Apply for an internship with AIIA NSW
Applications for the Semester 2 2021 (July – December) internship program have now closed.
Our previous group of interns: Alice Nason, Sanjay Balakumar, Pailey Wang, Rachel Bell MacDonald, Adjoa Assan and Erica Bell
Internships at AIIA NSW are offered to university students who have an interest in international affairs, and who are looking to further develop their skills for future professional involvement in international policy. AIIA NSW internships are highly competitive and previous interns have found employment in Australian Public Service graduate roles, think tanks, not-for-profit organisations, business, law and academia.
Please note that the AIIA NSW is not considering interstate applications at this time and does not sponsor relocation to Sydney. For those residing outside of NSW, you can view internship opportunities at other AIIA branches here.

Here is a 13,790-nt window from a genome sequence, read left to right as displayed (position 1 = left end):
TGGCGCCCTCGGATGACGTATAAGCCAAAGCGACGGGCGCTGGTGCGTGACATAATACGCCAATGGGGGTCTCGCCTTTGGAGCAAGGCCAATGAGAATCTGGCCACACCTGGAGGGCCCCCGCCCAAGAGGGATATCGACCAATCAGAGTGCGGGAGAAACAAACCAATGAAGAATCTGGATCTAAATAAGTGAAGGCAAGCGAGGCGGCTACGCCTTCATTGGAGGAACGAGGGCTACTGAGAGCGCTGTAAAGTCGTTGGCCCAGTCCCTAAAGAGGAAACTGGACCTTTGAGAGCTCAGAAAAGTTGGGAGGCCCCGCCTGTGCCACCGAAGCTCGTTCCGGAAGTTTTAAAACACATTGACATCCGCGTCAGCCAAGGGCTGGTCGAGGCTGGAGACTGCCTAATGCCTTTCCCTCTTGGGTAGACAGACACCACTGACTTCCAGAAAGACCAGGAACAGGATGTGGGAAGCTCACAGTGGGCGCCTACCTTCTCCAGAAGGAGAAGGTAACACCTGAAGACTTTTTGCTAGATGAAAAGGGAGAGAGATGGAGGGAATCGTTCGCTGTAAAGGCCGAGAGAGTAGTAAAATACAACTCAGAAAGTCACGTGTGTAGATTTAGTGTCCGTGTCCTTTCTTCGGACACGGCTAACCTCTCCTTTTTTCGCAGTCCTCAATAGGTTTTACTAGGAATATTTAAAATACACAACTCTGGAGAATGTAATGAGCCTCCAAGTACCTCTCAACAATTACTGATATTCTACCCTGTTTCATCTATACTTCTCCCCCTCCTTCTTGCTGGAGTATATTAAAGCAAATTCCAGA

AIIA NSW’s internship program offers:
- Opportunities to attend speaker events, including private roundtable discussions with presenters before events
- Opportunities to publish opinion pieces on the AIIA website, including in AIIA’s national online publication Australian Outlook
- Participation in intern presentation and debate nights
- Training in event organisation, public speaking, debating and research
- Opportunities to network with experts and AIIA members, who have wide-ranging experience in international affairs
- Participation in masterclasses on diplomacy, publishing and management and an annual careers event
- Access to mentors from the public, private, academic and not-for-profit sectors